• Poner la mesa (Set the table): Por favor, pon la mesa mientras cocino. (Please, set the table while I cook.)
  • Poner atención (Pay attention): Eso te pasa por no poner atención. (That’s what you get for not paying attention.)

I’ll give you a chance to prove to yourself and to me, you know, in case you care, how much you got at the end of the lesson. You’ll get 5 sentences where you’ll have to choose between “poner” and “ponerse”.

The correct conjugation of poner

I did make an entire video about the uses of “poner” were we focus on what this verb can do, more than the conjugation. You should check it out right here!

This verb is irregular, yes, but only the conjugation for “yo” (I) will vary from regular verbs. Check it out:

poner vs ponerse example table on how to use poner in conjugation

2. How to use “Ponerse”

The amount of different “ponerse” that you can find in the following dialogue is insane. And it was super easy to use them all together. That should tell you something about how versatile and important this verb is. Pon mucha atención (Pay a lot of attention):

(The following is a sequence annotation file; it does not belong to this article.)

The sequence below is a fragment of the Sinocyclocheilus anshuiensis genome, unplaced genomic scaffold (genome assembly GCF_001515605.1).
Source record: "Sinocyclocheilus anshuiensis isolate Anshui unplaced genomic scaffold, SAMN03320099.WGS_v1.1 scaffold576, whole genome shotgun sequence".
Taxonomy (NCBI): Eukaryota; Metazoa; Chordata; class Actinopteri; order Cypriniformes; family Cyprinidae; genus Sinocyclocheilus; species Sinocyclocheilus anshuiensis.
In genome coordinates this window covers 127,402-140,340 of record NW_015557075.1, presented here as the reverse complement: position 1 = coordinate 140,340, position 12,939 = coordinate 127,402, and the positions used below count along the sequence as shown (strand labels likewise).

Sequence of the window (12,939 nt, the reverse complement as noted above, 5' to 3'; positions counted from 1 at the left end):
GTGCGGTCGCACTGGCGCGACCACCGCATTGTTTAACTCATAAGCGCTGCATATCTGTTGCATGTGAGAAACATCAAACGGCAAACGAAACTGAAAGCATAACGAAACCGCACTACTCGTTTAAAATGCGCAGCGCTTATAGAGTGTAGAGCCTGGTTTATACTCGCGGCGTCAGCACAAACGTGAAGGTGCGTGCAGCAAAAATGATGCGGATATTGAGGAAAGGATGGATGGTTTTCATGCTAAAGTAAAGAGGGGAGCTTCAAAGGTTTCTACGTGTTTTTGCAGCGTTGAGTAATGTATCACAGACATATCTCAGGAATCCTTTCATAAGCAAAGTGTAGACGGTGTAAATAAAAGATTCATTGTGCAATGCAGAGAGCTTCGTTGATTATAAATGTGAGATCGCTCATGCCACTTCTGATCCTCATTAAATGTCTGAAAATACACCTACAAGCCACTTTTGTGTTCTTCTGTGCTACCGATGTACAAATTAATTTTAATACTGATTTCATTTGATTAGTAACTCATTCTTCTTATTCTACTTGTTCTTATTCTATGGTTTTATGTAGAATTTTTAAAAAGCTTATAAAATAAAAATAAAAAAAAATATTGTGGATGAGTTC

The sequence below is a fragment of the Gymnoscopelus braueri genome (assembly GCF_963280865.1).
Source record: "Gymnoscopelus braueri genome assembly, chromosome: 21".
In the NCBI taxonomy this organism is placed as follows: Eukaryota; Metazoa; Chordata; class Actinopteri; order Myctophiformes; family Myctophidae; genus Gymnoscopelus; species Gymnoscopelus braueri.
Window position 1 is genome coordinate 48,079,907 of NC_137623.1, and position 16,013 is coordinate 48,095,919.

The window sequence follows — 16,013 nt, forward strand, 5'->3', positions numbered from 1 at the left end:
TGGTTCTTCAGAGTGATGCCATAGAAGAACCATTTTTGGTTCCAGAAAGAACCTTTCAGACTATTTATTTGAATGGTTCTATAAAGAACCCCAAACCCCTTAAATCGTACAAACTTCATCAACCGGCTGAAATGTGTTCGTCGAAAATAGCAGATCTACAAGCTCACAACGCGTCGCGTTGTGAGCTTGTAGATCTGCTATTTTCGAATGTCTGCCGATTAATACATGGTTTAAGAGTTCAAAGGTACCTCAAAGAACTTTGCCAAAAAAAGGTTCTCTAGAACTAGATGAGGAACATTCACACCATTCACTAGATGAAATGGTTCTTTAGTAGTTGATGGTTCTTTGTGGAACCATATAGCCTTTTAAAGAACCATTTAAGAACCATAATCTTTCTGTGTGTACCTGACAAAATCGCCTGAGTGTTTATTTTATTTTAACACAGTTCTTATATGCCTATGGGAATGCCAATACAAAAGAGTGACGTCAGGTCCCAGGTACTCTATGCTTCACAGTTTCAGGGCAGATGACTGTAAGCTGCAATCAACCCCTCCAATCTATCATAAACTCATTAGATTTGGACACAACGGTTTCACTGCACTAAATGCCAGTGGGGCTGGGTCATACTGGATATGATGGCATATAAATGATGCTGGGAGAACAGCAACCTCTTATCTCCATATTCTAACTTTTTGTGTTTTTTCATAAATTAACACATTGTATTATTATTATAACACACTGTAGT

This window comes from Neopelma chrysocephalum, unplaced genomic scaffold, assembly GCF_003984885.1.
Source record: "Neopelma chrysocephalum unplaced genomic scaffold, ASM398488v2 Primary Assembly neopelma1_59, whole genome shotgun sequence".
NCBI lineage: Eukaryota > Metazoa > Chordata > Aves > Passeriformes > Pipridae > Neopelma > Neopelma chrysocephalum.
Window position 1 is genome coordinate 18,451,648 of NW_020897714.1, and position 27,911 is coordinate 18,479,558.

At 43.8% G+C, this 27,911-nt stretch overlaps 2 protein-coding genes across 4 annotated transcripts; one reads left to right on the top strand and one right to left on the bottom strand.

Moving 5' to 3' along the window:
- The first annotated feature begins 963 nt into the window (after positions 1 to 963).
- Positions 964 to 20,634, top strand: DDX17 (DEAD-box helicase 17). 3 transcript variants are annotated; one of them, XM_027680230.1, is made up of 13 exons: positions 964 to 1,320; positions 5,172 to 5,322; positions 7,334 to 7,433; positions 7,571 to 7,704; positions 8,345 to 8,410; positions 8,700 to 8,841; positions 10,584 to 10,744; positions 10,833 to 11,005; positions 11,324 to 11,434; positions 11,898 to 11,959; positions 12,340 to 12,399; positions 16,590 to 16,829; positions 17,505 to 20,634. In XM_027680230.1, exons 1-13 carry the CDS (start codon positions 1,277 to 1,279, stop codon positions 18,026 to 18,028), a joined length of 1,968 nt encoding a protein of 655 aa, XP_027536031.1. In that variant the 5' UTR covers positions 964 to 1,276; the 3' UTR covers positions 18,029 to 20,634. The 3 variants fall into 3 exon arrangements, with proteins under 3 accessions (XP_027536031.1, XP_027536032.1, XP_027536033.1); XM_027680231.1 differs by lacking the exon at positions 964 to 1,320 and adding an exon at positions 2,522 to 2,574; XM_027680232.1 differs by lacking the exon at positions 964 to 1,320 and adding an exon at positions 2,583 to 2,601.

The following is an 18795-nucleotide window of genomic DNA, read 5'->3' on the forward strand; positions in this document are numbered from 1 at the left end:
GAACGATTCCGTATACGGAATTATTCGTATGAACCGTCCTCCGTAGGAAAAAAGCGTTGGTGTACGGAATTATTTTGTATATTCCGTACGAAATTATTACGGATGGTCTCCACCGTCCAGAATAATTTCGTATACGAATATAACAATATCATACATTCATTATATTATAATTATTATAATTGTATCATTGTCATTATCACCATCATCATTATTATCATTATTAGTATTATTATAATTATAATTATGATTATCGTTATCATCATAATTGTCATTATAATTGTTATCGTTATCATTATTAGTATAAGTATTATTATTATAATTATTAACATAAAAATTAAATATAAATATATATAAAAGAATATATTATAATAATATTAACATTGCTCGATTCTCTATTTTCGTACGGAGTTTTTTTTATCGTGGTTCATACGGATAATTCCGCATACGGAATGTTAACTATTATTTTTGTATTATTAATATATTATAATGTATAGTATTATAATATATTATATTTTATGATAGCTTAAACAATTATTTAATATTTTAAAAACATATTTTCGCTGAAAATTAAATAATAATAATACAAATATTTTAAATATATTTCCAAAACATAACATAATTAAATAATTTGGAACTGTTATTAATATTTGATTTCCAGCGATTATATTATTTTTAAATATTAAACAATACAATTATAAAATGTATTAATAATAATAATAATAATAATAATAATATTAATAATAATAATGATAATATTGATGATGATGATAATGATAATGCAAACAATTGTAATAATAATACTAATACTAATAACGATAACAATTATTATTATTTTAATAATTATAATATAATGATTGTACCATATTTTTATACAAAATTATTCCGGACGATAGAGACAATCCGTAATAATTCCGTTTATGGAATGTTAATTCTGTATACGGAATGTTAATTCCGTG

No te pongas nerviosa, pero creo que no nos dará tiempo. A menos que nos pongamos a cocinar ya.
(Don’t get nervous, but I don’t think we’ll have time. Unless we start cooking now.)

¿Por qué? ¿Es tarde?
(Why? Is it late?)

Más o menos, y yo todavía no sé qué ponerme.
(More or less, and I still don’t know what to wear.)

A ver, ponte de pie. Yo creo que te puedes poner mi vestido verde. Te lo saco por si acaso.
(Let’s see, stand up. I think you can wear my green dress. I’ll take it out for you.)

¡Buenísimo! ¡Mil gracias!
(Great! Thank you very much!)

If the ultimate chunk with “poner” is placing something on something, like the bags on the table, the ultimate chunk with “ponerse” is about stuff you put on your body: